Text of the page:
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Make your own "green" healing salves: for minor cuts, scrapes, and bruises.

An easy way to add inexpensive, natural remedies to your home medicine cabinet is to make them yourself. It's easier than you think to make for non-serious injuries and issues. Also, you can really save time and money by not having to run to the store for your usual antibiotic ointment. The basic knowledge of knowing how to use what comes from the land around us is fading, so I hope you find this helpful and educational.

This basic healing salve made of ginger, cloves, turmeric, and comfrey is designed to help relieve pain, inflammation and support tissue regrowth. It's ideal for scraped knees, minor cuts, and the like. All ingredients are fairly easy to find, purchase, or grow. The health food store should have all in stock. The first three are highly antibacterial, antiviral and are known to help relieve pain and inflammation naturally.

Turmeric is a very good as an anti-inflammatory used topically or internally. Used in many cases for joint and other bodily inflammatory issues.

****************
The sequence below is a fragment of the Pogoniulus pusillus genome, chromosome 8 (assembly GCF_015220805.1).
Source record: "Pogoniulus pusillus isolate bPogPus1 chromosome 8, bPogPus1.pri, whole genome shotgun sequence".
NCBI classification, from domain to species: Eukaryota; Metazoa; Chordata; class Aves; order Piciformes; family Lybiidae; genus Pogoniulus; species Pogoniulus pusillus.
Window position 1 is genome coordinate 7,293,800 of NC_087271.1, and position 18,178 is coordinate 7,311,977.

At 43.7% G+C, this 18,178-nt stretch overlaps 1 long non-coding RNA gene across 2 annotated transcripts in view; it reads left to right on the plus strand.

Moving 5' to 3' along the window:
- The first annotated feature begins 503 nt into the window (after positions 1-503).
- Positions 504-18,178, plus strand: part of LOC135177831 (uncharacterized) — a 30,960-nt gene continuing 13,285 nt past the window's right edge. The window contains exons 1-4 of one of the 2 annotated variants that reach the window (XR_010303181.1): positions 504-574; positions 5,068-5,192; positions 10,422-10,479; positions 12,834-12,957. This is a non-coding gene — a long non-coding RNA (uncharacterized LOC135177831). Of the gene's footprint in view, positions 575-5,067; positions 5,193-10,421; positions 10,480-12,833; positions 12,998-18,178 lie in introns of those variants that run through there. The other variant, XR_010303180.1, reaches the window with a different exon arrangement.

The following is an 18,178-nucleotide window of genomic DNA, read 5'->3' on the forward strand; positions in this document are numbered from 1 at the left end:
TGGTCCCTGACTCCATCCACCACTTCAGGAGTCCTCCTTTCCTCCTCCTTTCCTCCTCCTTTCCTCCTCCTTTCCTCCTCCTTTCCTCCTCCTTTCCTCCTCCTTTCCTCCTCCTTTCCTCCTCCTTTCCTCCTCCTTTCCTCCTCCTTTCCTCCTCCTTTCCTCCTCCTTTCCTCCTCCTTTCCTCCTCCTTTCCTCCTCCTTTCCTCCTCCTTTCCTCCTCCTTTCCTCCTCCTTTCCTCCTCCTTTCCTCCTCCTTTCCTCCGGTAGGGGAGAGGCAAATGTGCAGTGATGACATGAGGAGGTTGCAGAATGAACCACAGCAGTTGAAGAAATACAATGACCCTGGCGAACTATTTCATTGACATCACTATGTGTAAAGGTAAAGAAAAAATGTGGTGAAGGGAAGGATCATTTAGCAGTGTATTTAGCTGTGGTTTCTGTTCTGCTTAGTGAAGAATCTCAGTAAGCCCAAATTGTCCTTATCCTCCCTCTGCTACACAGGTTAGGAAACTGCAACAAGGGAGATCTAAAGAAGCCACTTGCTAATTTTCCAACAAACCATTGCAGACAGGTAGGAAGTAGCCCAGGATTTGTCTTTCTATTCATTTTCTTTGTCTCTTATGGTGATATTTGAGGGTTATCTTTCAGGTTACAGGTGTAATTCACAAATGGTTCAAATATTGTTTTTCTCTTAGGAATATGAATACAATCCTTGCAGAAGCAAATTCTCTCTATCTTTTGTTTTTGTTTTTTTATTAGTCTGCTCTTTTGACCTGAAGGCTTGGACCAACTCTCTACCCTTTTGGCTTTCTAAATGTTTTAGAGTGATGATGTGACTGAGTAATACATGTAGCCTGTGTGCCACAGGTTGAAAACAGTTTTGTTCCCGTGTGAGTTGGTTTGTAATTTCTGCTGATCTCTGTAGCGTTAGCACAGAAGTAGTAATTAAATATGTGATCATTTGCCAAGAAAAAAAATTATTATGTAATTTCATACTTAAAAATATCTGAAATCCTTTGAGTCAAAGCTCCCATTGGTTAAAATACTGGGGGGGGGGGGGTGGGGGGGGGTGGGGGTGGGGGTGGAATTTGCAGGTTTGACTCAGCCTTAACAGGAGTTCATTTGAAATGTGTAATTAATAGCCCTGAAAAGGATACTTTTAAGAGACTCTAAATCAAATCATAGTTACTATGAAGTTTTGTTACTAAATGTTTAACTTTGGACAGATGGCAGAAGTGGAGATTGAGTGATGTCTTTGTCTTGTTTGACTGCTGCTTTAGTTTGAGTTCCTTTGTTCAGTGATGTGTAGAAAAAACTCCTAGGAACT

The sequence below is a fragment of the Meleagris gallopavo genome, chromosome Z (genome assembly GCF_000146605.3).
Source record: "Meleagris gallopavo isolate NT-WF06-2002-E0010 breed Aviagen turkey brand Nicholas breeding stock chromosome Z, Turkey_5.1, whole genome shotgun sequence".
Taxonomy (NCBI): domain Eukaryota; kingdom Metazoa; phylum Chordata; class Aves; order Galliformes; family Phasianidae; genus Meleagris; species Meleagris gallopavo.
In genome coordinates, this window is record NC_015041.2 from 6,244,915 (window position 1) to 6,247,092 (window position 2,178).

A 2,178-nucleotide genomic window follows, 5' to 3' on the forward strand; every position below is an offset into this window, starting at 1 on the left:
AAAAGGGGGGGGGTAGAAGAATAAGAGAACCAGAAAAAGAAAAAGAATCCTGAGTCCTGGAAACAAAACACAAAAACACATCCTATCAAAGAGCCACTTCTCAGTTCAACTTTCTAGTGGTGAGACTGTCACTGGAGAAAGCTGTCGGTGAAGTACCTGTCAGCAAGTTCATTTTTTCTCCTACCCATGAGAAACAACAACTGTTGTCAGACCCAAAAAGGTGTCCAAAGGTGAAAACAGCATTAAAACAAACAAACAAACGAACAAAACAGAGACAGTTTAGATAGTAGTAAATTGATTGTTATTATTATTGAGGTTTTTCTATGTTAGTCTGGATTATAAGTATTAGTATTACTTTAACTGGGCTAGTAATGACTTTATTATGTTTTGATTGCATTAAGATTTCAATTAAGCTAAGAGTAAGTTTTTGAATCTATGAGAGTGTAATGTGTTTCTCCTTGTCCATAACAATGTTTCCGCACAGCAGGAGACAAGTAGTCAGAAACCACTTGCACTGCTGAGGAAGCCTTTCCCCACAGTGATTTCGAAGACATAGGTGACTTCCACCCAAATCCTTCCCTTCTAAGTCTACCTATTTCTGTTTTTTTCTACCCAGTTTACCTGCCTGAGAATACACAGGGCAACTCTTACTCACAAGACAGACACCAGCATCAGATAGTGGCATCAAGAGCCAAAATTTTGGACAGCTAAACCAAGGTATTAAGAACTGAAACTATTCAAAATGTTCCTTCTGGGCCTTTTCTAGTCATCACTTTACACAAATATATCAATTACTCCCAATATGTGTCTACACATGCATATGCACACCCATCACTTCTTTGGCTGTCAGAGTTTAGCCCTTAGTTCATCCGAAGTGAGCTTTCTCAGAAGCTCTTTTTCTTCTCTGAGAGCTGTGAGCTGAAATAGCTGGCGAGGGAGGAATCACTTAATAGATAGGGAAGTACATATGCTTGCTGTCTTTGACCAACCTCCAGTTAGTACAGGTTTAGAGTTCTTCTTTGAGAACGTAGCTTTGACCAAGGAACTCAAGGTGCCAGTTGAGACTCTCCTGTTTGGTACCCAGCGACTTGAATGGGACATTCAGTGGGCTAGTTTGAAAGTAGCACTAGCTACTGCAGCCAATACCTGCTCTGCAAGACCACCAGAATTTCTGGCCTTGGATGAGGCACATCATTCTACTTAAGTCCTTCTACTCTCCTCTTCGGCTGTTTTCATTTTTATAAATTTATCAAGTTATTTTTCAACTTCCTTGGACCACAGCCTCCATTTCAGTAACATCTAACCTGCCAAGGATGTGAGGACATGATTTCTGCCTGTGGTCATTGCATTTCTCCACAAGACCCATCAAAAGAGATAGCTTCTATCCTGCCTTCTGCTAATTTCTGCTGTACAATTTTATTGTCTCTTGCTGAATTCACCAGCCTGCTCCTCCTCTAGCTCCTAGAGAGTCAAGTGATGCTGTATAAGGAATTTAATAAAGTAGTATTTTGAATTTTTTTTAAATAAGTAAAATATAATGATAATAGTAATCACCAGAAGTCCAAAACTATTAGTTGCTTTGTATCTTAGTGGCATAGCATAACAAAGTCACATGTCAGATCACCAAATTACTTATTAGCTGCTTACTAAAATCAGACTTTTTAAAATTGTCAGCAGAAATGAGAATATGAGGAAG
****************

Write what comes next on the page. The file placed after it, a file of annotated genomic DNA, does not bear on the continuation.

Cloves have the highest known ORAC value of any food know to man. It's over a million! An ORAC value is the unit of measure to evaluate a food's antioxidant abilities. Cloves are also "The Original" form of modem day Novocaine and other potent numbing agents along that line. It's still used in many OTC oral pain relievers. To be sure, check the label. When my children were cutting teeth, we would use a diluted clove oil to rub on and in seconds fussiness stopped. For this just place 1/4 teaspoon clove oil into 3/4 teaspoon cooking oil and you'll have a natural baby tooth numbing oil. Choosing to add cloves to this antibacterial and healing salve has proven, in our home, to help relieve pain from minor cuts and scrapes. It will sting slightly at first but numbing takes place in seconds. Cloves and ginger are a must in my natural remedy bag of tricks for their powerful pain relieving properties. Even fresh ginger grated in warm water with a cloth soaked in it for a few minutes can relieve the fiercest topical pains. It's great for using on larger open wounds or even after birthing a little one. The last one has quite the reputation to help aid in the healing of tissue. It would be a good idea to grow a comfrey plant (sold as shoots or roots), and learn about its uses. (Ed. note: Comfrey spreads like crazy--like mint--so plant it in a confined area.) It is very beneficial to the injured skin and is known to help minimize scaring. In a pinch many a soldier has had to rely on wild comfrey, the herb also known as "knit flesh," to help aid healing of a flesh wound when conventional treatment couldn't be found.